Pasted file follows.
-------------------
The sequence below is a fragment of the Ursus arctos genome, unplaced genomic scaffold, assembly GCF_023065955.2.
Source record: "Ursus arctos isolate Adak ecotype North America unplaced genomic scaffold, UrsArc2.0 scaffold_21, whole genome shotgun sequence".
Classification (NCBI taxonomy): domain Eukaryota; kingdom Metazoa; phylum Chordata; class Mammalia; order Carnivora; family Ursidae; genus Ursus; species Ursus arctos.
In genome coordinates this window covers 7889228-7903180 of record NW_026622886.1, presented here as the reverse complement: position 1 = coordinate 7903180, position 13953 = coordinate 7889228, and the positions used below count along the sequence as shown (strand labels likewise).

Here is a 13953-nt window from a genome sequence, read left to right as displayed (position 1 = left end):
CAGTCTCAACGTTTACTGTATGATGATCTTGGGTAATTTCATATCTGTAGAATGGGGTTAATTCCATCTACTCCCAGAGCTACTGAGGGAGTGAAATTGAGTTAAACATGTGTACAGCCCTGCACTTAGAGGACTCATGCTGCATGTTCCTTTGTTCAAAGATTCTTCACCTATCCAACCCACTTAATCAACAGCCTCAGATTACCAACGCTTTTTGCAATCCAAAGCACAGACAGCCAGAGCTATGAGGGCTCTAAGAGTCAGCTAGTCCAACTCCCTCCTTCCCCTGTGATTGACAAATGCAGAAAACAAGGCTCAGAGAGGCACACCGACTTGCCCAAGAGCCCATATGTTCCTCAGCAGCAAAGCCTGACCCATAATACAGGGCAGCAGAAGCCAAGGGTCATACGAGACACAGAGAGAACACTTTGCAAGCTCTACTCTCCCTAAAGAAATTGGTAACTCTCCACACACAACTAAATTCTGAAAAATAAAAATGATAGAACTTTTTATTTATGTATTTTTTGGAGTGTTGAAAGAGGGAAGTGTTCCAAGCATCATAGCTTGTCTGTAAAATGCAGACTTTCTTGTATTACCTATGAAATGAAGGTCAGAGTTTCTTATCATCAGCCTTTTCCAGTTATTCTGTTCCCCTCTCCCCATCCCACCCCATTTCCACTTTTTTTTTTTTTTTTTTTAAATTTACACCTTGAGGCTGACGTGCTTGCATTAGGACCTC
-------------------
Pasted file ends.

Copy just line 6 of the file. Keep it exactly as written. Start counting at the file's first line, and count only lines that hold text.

CAGTCTCAACGTTTACTGTATGATGATCTTGGGTAATTTCATATCTGTAGAATGGGGTTAATTCCATCTACTCCCAGAGCTACTGAGGGAGTGAAATTGAGTTAAACATGTGTACAGCCCTGCACTTAGAGGACTCATGCTGCATGTTCCTTTGTTCAAAGATTCTTCACCTATCCAACCCACTTAATCAACAGCCTCAGATTACCAACGCTTTTTGCAATCCAAAGCACAGACAGCCAGAGCTATGAGGGCTCTAAGAGTCAGCTAGTCCAACTCCCTCCTTCCCCTGTGATTGACAAATGCAGAAAACAAGGCTCAGAGAGGCACACCGACTTGCCCAAGAGCCCATATGTTCCTCAGCAGCAAAGCCTGACCCATAATACAGGGCAGCAGAAGCCAAGGGTCATACGAGACACAGAGAGAACACTTTGCAAGCTCTACTCTCCCTAAAGAAATTGGTAACTCTCCACACACAACTAAATTCTGAAAAATAAAAATGATAGAACTTTTTATTTATGTATTTTTTGGAGTGTTGAAAGAGGGAAGTGTTCCAAGCATCATAGCTTGTCTGTAAAATGCAGACTTTCTTGTATTACCTATGAAATGAAGGTCAGAGTTTCTTATCATCAGCCTTTTCCAGTTATTCTGTTCCCCTCTCCCCATCCCACCCCATTTCCACTTTTTTTTTTTTTTTTTTTAAATTTACACCTTGAGGCTGACGTGCTTGCATTAGGACCTC